BAE Systems to Develop Multifunctional UAS Payloads for DARPA

By Mike Ball / 11 Jun 2017

BAE unmanned aircraft

BAE Systems has announced that it has recently been awarded two contracts from DARPA (the Defense Advanced Research Projects Agency), worth a combined $5.4 million, to develop technology that will enable compact UAS (unmanned aircraft systems) to conduct multiple mission tasks with single, multifunction payloads that can adapt to changing battlefield situations and mission needs in real time.

Today, UAS typically require multiple payloads with dedicated components, including antennas, radio frequency (RF) circuitry, and processors, to conduct communications, radar, and electronic warfare (EW) missions. These single-function payloads can’t be installed on a compact UAS at the same time because of the size, weight, and power (SWaP) constraints of these platforms, limiting what they can do without swapping payloads on the ground — a process that seriously hinders mission efficiency.

“This agility is particularly important in denied environments, where multiple mission functions are typically needed to penetrate defenses and remain operational,” said Randall Lapierre, technology development manager at BAE Systems. “By enabling small platform systems to share core components, we’re helping them become more agile and stay on station longer.”

DARPA’s program, called CONverged Collaborative Elements for RF Task Operations or CONCERTO, focuses on supporting communications, radar, and EW systems with a flexible RF architecture that uses shared common hardware, enabling multifunction systems that meet the low-SWaP requirements of compact UAS. The converged systems will be able to efficiently switch between intelligence, surveillance, and reconnaissance; command and control; networking; and combat operations support missions without physical payload changes.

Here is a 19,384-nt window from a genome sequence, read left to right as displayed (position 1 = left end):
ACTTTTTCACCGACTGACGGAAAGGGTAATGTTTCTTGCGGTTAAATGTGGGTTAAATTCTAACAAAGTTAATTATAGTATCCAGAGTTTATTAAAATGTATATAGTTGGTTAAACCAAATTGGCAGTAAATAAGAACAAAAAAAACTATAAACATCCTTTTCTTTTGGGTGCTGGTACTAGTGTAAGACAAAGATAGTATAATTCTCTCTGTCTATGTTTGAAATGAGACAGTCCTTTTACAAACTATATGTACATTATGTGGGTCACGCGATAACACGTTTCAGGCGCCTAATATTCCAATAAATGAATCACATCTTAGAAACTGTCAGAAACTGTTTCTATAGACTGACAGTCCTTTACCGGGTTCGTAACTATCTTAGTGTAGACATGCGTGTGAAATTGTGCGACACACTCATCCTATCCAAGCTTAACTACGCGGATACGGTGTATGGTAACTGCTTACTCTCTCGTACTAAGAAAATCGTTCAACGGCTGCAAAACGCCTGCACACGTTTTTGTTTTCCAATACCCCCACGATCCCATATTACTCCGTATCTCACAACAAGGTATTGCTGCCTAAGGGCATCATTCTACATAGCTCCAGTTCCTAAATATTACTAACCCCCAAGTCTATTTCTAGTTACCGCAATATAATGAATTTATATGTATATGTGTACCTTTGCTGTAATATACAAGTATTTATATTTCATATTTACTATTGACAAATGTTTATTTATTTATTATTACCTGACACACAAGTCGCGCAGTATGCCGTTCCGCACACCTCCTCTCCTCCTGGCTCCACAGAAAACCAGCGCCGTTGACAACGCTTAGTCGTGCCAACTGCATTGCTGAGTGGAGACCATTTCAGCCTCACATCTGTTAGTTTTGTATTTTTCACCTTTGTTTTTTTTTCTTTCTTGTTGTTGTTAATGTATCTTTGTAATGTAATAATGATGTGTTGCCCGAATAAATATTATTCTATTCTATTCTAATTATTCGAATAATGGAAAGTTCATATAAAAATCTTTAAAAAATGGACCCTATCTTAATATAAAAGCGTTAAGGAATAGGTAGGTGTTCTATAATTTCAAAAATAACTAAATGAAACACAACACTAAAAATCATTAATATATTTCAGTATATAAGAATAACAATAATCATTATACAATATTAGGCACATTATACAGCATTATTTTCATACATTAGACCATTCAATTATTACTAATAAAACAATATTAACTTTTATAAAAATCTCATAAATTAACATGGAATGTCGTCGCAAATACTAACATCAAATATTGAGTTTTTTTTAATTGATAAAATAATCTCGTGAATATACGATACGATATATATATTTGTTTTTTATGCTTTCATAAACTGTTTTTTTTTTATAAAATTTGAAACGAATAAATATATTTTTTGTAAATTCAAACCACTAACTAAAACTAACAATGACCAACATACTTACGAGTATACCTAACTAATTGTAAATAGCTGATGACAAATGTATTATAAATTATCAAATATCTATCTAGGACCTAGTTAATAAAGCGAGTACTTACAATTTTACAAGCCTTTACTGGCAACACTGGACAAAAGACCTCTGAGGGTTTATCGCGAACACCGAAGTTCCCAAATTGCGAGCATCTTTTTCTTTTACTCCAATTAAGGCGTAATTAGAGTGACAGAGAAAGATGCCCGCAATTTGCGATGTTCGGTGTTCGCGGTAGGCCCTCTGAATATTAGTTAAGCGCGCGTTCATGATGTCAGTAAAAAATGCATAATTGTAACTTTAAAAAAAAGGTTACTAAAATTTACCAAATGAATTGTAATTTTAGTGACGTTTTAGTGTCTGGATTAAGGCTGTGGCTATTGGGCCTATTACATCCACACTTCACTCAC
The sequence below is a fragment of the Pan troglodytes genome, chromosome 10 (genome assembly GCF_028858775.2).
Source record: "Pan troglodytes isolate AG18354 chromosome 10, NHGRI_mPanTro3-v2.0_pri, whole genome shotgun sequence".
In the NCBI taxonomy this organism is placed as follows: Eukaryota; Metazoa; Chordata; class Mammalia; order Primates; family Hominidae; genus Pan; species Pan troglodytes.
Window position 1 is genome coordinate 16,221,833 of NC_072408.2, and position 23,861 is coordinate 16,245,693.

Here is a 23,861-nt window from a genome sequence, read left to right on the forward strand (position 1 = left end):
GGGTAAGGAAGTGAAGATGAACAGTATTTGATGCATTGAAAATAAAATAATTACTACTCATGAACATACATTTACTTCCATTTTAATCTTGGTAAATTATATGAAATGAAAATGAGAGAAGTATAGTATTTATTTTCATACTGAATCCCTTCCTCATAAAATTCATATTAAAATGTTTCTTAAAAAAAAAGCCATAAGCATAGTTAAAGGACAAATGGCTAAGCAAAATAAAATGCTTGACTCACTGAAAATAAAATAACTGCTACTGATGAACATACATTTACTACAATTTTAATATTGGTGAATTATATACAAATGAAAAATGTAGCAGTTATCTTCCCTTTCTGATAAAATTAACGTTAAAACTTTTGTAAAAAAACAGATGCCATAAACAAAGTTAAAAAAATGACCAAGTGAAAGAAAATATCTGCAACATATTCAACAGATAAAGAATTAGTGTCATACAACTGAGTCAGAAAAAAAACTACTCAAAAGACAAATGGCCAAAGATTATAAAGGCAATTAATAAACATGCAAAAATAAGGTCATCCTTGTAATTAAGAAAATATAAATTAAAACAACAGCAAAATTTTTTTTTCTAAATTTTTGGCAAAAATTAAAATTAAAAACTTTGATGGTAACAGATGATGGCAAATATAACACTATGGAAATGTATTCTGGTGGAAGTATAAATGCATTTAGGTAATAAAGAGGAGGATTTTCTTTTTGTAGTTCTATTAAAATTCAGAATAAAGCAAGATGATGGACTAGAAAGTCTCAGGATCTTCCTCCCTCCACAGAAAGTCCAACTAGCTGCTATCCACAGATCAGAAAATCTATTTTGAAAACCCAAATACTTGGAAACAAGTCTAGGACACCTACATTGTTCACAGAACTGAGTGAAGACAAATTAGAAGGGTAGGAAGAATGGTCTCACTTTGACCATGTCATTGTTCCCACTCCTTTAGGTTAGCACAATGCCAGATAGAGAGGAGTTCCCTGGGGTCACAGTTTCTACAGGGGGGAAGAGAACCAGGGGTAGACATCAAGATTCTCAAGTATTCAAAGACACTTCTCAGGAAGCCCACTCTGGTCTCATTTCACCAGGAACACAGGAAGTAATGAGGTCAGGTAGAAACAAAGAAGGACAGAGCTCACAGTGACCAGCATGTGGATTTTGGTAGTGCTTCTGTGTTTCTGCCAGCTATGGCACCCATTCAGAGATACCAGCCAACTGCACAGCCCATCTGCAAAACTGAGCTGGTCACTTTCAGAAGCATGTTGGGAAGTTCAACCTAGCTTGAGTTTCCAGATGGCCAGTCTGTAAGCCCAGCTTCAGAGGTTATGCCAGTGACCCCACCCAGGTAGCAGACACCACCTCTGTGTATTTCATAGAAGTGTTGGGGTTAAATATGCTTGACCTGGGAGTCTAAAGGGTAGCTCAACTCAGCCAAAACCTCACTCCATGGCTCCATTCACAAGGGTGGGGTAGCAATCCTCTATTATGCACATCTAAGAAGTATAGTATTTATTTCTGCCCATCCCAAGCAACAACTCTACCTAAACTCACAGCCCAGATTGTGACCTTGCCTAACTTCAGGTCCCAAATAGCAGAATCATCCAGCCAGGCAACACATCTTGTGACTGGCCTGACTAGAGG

For BAE’s part of the project, the company will focus on maximizing the RF capabilities of the hardware (i.e., bandwidth, frequency, distance, and field of view) to ensure that all missions can be accomplished from the same components. BAE Systems is also developing a flexible, virtual RF processing engine that can be reconfigured to quickly support diverse and simultaneous operating modes. As processing technologies become increasingly diverse, virtualization technology can provide adaptability and scalability to a variety of platforms.

This program builds on the company’s expertise in RF microelectronics, cognitive RF processing, and multi-intelligence processing.

Posted by Mike Ball Mike Ball is our resident technical editor here at Unmanned Systems Technology. Combining his passion for teaching, advanced engineering and all things unmanned, Mike keeps a watchful eye over everything related to the unmanned technical sector. With over 10 years’ experience in the unmanned field and a degree in engineering, Mike’s been heading up our technical team here for the last 8 years. Connect & Contact